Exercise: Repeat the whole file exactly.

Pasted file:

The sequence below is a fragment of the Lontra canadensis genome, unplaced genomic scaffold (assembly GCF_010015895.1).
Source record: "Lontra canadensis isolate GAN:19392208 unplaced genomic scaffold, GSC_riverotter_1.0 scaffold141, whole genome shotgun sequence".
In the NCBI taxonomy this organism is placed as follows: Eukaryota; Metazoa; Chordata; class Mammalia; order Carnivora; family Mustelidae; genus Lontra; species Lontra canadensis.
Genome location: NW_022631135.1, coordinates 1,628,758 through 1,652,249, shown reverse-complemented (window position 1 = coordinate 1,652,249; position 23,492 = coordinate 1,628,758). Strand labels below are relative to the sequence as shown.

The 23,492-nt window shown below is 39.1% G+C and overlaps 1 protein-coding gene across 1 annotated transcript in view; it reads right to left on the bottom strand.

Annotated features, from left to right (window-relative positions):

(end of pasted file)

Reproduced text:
The sequence below is a fragment of the Lontra canadensis genome, unplaced genomic scaffold (assembly GCF_010015895.1).
Source record: "Lontra canadensis isolate GAN:19392208 unplaced genomic scaffold, GSC_riverotter_1.0 scaffold141, whole genome shotgun sequence".
In the NCBI taxonomy this organism is placed as follows: Eukaryota; Metazoa; Chordata; class Mammalia; order Carnivora; family Mustelidae; genus Lontra; species Lontra canadensis.
Genome location: NW_022631135.1, coordinates 1,628,758 through 1,652,249, shown reverse-complemented (window position 1 = coordinate 1,652,249; position 23,492 = coordinate 1,628,758). Strand labels below are relative to the sequence as shown.

The 23,492-nt window shown below is 39.1% G+C and overlaps 1 protein-coding gene across 1 annotated transcript in view; it reads right to left on the bottom strand.

Annotated features, from left to right (window-relative positions):